Unfair Credit Card Surcharges Might Finally Be Getting The Boot

Unfair Credit Card Surcharges Might Finally Be Getting The Boot

The government is currently overhauling Australia’s financial system, in a bid to make it more resilient to any future financial crisis we might face. One of the main reforms currently being pushed by Turbull’s government is increased regulation of the surcharges that merchants are allowed to charge on credit card transactions. It seems excessive fees are finally being kicked to the kerb.

This issue is something we often address on Ask Lifehacker. Credit card surcharges in Australia often reach unreasonable amounts despite the presence of consumer protection rules.

Regulations introduced in 2012 allowed Visa and Mastercard to restrict the level of surcharging that merchants could demand while accepting their cards, but not even a year later a Choice survey revealed that plenty of customers were still facing excessive credit card surcharges — often with no surcharge-free alternative being offered.

While credit card surcharges will not be eliminated entirely, merchants will no longer be allowed to charge any more than it costs them to accept payment by card, under the proposed regulations.

“Where a merchant charges a surcharge for using a card… that surcharge can be no more than the merchants actual cost,” Malcolm Turnbull said on the new regulation.

These reforms come from a financial system review headed by David Murray, former Commonwealth Bank CEO. The government has decided to back most of the recommendations of the review. Aside from the regulations on credit card surcharges, the new reforms will also mean tighter monitoring of financial planners and their qualifications, a Productivity Commussion investigation of the super system and its related fees, and increased powers for the corporate watchdog ASIC.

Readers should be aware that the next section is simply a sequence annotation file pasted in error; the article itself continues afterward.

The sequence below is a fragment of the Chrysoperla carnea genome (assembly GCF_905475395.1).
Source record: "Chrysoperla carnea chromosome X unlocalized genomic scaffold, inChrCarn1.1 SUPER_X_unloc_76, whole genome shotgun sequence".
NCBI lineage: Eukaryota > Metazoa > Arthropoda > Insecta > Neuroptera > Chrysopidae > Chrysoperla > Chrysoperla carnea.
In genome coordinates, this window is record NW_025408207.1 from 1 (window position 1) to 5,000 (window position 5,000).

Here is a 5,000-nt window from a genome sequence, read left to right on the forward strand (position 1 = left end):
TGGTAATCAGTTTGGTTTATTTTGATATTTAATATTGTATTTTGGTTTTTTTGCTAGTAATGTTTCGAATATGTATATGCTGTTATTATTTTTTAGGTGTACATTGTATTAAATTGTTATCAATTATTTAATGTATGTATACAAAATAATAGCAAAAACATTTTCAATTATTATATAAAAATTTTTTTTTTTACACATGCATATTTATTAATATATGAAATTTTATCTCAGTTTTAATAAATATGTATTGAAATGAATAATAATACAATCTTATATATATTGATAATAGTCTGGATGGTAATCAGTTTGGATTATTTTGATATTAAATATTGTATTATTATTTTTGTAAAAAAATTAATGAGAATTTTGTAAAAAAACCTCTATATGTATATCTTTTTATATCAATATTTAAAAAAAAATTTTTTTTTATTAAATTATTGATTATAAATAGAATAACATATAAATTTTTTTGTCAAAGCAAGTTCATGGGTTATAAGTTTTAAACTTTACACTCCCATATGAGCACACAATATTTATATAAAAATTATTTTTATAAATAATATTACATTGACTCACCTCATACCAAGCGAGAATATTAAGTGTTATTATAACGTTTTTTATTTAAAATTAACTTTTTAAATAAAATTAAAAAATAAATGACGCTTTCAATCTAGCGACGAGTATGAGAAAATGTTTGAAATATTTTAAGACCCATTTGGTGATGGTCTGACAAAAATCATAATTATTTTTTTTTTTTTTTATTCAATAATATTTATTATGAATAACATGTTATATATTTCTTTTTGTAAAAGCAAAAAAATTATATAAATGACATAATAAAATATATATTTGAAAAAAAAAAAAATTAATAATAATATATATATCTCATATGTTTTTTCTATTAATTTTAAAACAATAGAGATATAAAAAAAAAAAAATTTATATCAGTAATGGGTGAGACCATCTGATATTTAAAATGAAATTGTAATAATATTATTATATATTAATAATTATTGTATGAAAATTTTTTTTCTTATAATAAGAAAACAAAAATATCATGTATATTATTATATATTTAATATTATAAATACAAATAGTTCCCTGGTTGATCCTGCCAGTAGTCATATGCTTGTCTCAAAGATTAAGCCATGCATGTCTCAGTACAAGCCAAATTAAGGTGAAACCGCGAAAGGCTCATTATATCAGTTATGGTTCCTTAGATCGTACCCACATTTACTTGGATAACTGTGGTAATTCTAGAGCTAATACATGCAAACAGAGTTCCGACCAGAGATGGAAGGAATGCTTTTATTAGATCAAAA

“Australia can now be confident that our financial system remains the best in the world,” said Prime Minister Malcolm Turnbull.

[Business Insider]


  • Coming soon:
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    – Print at home $25 per ticket
    – Pick up $30 per ticket
    – Post $35 per ticket

  • this is all well and good in large populated cities, but what about small region towns and villages where the cafe owner is charged the same amount by the bank as a cafe owner in the city. Most times small towns have to have a higher surcharge just cover the use of EFTPOS

    • It is not the customers fault if the business is only profitable by charging a few extra cents on credit card purchases.

    • The cost of a transaction, whether it be cash, credit card, EFTPOS, needs to be taken into account when deciding what you charge for your goods or services. All businesses take into account the cost of employees, premises, utilities etc. (well, they do if they want to stay in business) why should the cost of card transactions be any different?
      “But I’m paying cash, why should I be included in that markup?”
      Because that’s the way business runs. If it takes half an hour to help a customer decide which widget to buy, you don’t charge them more than the guy who comes in, grabs the widget and pays for it.

      Country town businesses don’t pay any more per transaction than city businesses do they? They just have fewer purchases to spread the card cost over.

  • Meanwhile at the boardroom.

    CFO: “Well, now that we won’t have that revenue source, I guess we’ll just have to accept lower product margins. Oh well, let’s just accept it and change nothing else.”

    Said no CFO ever.

  • Right, now lets get started on how we can get rid of ridiculous ATM machine surcharges.
    Sure $1 I can live with, but if your only option for miles around is 1 bank atm only and you happen to be with another, I think $3 or $4 is too much to ask for. Or like those pub atm machines. $4.50 surcharge because we don’t belong to any bank. Bloody ripoff.

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